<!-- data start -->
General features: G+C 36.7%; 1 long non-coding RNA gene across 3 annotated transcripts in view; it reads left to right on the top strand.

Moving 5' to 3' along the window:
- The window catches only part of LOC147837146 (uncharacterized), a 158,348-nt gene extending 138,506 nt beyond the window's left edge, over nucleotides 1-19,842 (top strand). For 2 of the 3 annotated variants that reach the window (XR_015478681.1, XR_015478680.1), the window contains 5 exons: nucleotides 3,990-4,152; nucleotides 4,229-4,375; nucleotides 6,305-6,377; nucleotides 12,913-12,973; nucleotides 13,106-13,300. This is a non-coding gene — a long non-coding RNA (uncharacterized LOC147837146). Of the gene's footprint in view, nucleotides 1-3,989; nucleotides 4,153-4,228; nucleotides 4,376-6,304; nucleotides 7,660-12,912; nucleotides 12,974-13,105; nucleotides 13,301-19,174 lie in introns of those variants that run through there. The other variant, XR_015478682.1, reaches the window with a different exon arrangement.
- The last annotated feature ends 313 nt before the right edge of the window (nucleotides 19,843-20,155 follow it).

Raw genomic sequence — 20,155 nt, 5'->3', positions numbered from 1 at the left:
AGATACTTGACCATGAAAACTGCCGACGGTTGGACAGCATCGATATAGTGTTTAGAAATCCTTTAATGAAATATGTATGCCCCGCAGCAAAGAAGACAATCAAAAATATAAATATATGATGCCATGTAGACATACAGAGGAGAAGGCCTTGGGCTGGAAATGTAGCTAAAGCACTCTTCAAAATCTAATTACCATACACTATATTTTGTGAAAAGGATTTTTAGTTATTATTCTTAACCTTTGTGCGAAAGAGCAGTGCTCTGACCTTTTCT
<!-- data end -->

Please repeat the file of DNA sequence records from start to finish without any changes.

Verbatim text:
General features: G+C 36.7%; 1 long non-coding RNA gene across 3 annotated transcripts in view; it reads left to right on the top strand.

Moving 5' to 3' along the window:
- The window catches only part of LOC147837146 (uncharacterized), a 158,348-nt gene extending 138,506 nt beyond the window's left edge, over nucleotides 1-19,842 (top strand). For 2 of the 3 annotated variants that reach the window (XR_015478681.1, XR_015478680.1), the window contains 5 exons: nucleotides 3,990-4,152; nucleotides 4,229-4,375; nucleotides 6,305-6,377; nucleotides 12,913-12,973; nucleotides 13,106-13,300. This is a non-coding gene — a long non-coding RNA (uncharacterized LOC147837146). Of the gene's footprint in view, nucleotides 1-3,989; nucleotides 4,153-4,228; nucleotides 4,376-6,304; nucleotides 7,660-12,912; nucleotides 12,974-13,105; nucleotides 13,301-19,174 lie in introns of those variants that run through there. The other variant, XR_015478682.1, reaches the window with a different exon arrangement.
- The last annotated feature ends 313 nt before the right edge of the window (nucleotides 19,843-20,155 follow it).

Raw genomic sequence — 20,155 nt, 5'->3', positions numbered from 1 at the left:
AGATACTTGACCATGAAAACTGCCGACGGTTGGACAGCATCGATATAGTGTTTAGAAATCCTTTAATGAAATATGTATGCCCCGCAGCAAAGAAGACAATCAAAAATATAAATATATGATGCCATGTAGACATACAGAGGAGAAGGCCTTGGGCTGGAAATGTAGCTAAAGCACTCTTCAAAATCTAATTACCATACACTATATTTTGTGAAAAGGATTTTTAGTTATTATTCTTAACCTTTGTGCGAAAGAGCAGTGCTCTGACCTTTTCT